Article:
The last year has seen some significant changes in ADR NI, not least in personnel. Among many other important appointments, Dr Philip Wales has taken up post as Chief Executive of NISRA, Registrar General for Northern Ireland and ADR NI Co-Director. With fresh insights and vision comes the potential for innovation and creative thinking.   

Increasing the range of administrative data for Northern Ireland

NISRA has continued to drive forward data acquisition developments including the delivery of a rich, growing research resource for secondary education – the Educational Outcomes Linkage. Significant progress has also been made on the development of data linkages relating to business, income and agriculture, while the option of secure remote access has been introduced in some ADR NI processes.  

Many of ADR NI’s themed datasets are coming to fruition, such as the NI Administrative Data | Agricultural Research Collection. After an open research competition, there are seven research teams from across the UK undertaking projects based on the Earnings and Employees Study, and Business Data for Research. It is anticipated that early next year, Northern Ireland’s Cross-Government Income administrative dataset will launch and the first update will be made to the recently launched Education Outcomes Linkage. There has also been significant progress on data builds relating to people who are homeless and to prisoners.     

Providing new insights on the issues important to society

ADR NI researchers have delivered comprehensive findings on Covid-19 mortality and equality, and disability and employment among other areas. With researchers now able to access all the safe settings following Covid-19 lockdowns, ADR NI’s research agenda has refocused onto wider societal concerns, many of which were amplified by the pandemic. The team’s research findings continue to contribute to policy development and evaluation. Even in the absence of a functioning devolved government, ADR NI has been able to reach wider policy and political audiences, including interaction with a range of All Party Groups and a renewed endorsement from the Permanent Secretary to the Executive Office. This work will be underpinned by the continued development and rollout of the new Northern Ireland Public Data Panel.  

We are now on the fringes of an exciting post-pandemic period, where access to new and important NI datasets (including the 2021 Census) will enable the researcher community here to enhance its contribution to policy development and evaluation. The goal of the ADRC NI team, which has been galvanized through its new members, is to continue assisting the research community in these endeavours, and to bring our publics along with us.

Professor Dermot O’Reilly, ADR NI Co-Director

ADR NI has made real progress over the last year, developing new outputs to improve the delivery of policy. We are at the beginning of an exciting journey with the Earnings and Employees Study 2011, Educational Outcomes Linkage and the Business Data for Research dataset. Even in the short time since my appointment, I’ve seen the enthusiasm and passion of the network. I look forward to helping to deliver its considerable potential.

Dr Philip Wales, ADR NI Co-Director

Advancing physical health outcomes and tackling inequalities for people with severe mental illness 

This year, ADRC NI researchers, led by Professor Gerard Leavey, have continued researching the physical health outcomes of individuals with severe mental illness. The study gathered new evidence on the additional health problems and rates of death experienced by this group.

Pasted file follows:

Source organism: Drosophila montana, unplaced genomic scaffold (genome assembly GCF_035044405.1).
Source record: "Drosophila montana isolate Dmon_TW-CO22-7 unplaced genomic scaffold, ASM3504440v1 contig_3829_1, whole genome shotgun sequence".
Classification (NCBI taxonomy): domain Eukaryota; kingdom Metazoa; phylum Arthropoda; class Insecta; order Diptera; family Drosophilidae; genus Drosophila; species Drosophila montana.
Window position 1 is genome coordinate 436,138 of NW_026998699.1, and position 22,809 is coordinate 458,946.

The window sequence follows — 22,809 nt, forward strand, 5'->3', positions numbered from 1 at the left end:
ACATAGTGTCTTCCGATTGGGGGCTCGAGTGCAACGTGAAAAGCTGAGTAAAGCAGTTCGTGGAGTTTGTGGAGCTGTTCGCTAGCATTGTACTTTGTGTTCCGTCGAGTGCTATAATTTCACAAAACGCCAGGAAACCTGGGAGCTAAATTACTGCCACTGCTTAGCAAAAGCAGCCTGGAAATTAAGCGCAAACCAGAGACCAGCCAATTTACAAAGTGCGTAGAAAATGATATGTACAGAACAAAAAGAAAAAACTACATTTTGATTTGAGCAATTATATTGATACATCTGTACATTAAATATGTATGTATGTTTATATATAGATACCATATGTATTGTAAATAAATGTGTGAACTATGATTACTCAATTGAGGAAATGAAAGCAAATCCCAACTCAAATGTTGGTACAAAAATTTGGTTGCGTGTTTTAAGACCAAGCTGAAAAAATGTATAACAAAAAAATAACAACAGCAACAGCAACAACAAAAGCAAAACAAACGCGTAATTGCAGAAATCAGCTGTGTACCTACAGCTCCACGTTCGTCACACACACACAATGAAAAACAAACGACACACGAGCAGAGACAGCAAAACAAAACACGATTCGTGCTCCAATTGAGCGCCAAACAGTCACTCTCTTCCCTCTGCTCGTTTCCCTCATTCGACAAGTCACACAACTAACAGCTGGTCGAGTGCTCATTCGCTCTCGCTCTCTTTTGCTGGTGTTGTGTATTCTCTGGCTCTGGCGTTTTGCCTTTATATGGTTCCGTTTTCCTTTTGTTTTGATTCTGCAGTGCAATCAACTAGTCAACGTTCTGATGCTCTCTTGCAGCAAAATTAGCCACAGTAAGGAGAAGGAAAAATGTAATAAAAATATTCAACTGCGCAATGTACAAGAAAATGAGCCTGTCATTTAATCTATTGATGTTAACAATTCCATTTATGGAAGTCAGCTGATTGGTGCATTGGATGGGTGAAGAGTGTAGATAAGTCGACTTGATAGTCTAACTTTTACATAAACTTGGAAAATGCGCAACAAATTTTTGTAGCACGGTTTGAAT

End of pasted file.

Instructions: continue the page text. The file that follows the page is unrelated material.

Additional studies within this stream have produced findings on inequalities related to dental and eye health. Working closely with a steering committee which includes members of the voluntary sector, clinicians, and policymakers, this project has developed key evidence that is being taken up by the Department of Health and the Public Health Agency.   

With further funding support from the Arts and Humanities Research Council (AHRC), the research team has built a community coalition with experts by experience, members of the voluntary sector, the Royal College of Psychiatrists and other public bodies. The team held a successful launch of this new iteration of the project, called Challenging Health Outcomes / Integrating Care Environments, in March 2023. Using the evidence developed through the research, the project’s community coalition is developing service and policy interventions for people living with severe mental illness. Professor Leavey’s team is currently applying for further investment to tackle health inequalities.  

Disability and employment

NISRA-based researchers have published comprehensive insights relating to disability and employment this year. In January 2023, a team published a research report called "Getting into and staying in employment: limiting long-term illness". The work used the Northern Ireland Longitudinal Study to look at the employment of those with limiting long-term illness or disability, as self-reported in the 2001 Census. It sought to identify drivers (and quantify their impact on the likelihood) of obtaining or staying in employment by 2011 for those with limiting long-term illness or disability. The study also assessed the difference in the employment rate between those with and without long-term health problems or disability in 2011 (the disability employment gap).  

This report aimed to provide important insights into different dimensions of disability and employment. It will be useful in supporting the development of social inclusion strategies led by the Department for Communities, in particular the Disability Strategy and Disability and Work Strategy.  

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